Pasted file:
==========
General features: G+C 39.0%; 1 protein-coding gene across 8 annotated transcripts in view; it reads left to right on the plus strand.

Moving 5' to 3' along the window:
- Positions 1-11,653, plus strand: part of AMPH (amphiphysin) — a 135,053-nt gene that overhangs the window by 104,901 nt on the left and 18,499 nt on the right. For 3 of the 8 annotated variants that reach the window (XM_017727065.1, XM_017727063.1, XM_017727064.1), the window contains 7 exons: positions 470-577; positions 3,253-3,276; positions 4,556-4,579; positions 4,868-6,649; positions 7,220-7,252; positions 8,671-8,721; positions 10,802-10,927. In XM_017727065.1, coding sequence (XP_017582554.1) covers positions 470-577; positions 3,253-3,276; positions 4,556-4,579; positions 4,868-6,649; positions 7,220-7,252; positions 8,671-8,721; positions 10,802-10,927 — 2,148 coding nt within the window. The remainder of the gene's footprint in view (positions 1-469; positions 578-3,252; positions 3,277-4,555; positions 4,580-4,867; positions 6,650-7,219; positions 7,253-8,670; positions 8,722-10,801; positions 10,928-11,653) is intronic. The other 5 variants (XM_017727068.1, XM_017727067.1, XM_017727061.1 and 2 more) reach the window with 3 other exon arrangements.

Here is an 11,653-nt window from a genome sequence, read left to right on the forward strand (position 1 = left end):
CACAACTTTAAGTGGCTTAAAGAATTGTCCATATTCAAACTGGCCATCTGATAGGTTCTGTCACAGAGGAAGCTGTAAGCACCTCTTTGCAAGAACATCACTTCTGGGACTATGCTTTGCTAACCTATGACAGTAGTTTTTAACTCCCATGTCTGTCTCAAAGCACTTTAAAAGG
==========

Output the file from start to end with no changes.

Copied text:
General features: G+C 39.0%; 1 protein-coding gene across 8 annotated transcripts in view; it reads left to right on the plus strand.

Moving 5' to 3' along the window:
- Positions 1-11,653, plus strand: part of AMPH (amphiphysin) — a 135,053-nt gene that overhangs the window by 104,901 nt on the left and 18,499 nt on the right. For 3 of the 8 annotated variants that reach the window (XM_017727065.1, XM_017727063.1, XM_017727064.1), the window contains 7 exons: positions 470-577; positions 3,253-3,276; positions 4,556-4,579; positions 4,868-6,649; positions 7,220-7,252; positions 8,671-8,721; positions 10,802-10,927. In XM_017727065.1, coding sequence (XP_017582554.1) covers positions 470-577; positions 3,253-3,276; positions 4,556-4,579; positions 4,868-6,649; positions 7,220-7,252; positions 8,671-8,721; positions 10,802-10,927 — 2,148 coding nt within the window. The remainder of the gene's footprint in view (positions 1-469; positions 578-3,252; positions 3,277-4,555; positions 4,580-4,867; positions 6,650-7,219; positions 7,253-8,670; positions 8,722-10,801; positions 10,928-11,653) is intronic. The other 5 variants (XM_017727068.1, XM_017727067.1, XM_017727061.1 and 2 more) reach the window with 3 other exon arrangements.

Here is an 11,653-nt window from a genome sequence, read left to right on the forward strand (position 1 = left end):
CACAACTTTAAGTGGCTTAAAGAATTGTCCATATTCAAACTGGCCATCTGATAGGTTCTGTCACAGAGGAAGCTGTAAGCACCTCTTTGCAAGAACATCACTTCTGGGACTATGCTTTGCTAACCTATGACAGTAGTTTTTAACTCCCATGTCTGTCTCAAAGCACTTTAAAAGG